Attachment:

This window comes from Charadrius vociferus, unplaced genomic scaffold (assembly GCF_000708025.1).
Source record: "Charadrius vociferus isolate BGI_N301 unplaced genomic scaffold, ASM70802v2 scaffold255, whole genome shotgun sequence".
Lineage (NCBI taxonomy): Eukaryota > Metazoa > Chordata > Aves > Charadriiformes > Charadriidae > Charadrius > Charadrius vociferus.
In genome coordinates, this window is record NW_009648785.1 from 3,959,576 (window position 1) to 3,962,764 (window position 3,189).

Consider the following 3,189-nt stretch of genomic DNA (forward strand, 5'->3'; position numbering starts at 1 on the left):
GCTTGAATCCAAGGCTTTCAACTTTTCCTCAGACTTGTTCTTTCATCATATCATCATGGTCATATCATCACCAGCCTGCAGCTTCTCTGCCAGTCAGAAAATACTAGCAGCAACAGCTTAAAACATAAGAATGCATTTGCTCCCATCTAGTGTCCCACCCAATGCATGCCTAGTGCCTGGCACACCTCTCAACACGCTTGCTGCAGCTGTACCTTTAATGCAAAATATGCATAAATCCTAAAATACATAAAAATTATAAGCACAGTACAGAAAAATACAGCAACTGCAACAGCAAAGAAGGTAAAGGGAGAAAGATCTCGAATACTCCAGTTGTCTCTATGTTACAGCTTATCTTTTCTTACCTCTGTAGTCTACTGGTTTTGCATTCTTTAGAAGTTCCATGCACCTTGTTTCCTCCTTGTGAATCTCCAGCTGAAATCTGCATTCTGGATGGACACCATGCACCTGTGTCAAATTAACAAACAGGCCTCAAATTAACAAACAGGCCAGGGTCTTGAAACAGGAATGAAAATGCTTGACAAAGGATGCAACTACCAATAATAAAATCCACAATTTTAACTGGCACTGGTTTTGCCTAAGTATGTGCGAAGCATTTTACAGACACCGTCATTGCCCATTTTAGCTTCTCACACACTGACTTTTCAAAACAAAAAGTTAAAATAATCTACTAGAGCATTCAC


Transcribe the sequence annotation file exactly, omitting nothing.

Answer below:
This window comes from Charadrius vociferus, unplaced genomic scaffold (assembly GCF_000708025.1).
Source record: "Charadrius vociferus isolate BGI_N301 unplaced genomic scaffold, ASM70802v2 scaffold255, whole genome shotgun sequence".
Lineage (NCBI taxonomy): Eukaryota > Metazoa > Chordata > Aves > Charadriiformes > Charadriidae > Charadrius > Charadrius vociferus.
In genome coordinates, this window is record NW_009648785.1 from 3,959,576 (window position 1) to 3,962,764 (window position 3,189).

Consider the following 3,189-nt stretch of genomic DNA (forward strand, 5'->3'; position numbering starts at 1 on the left):
GCTTGAATCCAAGGCTTTCAACTTTTCCTCAGACTTGTTCTTTCATCATATCATCATGGTCATATCATCACCAGCCTGCAGCTTCTCTGCCAGTCAGAAAATACTAGCAGCAACAGCTTAAAACATAAGAATGCATTTGCTCCCATCTAGTGTCCCACCCAATGCATGCCTAGTGCCTGGCACACCTCTCAACACGCTTGCTGCAGCTGTACCTTTAATGCAAAATATGCATAAATCCTAAAATACATAAAAATTATAAGCACAGTACAGAAAAATACAGCAACTGCAACAGCAAAGAAGGTAAAGGGAGAAAGATCTCGAATACTCCAGTTGTCTCTATGTTACAGCTTATCTTTTCTTACCTCTGTAGTCTACTGGTTTTGCATTCTTTAGAAGTTCCATGCACCTTGTTTCCTCCTTGTGAATCTCCAGCTGAAATCTGCATTCTGGATGGACACCATGCACCTGTGTCAAATTAACAAACAGGCCTCAAATTAACAAACAGGCCAGGGTCTTGAAACAGGAATGAAAATGCTTGACAAAGGATGCAACTACCAATAATAAAATCCACAATTTTAACTGGCACTGGTTTTGCCTAAGTATGTGCGAAGCATTTTACAGACACCGTCATTGCCCATTTTAGCTTCTCACACACTGACTTTTCAAAACAAAAAGTTAAAATAATCTACTAGAGCATTCAC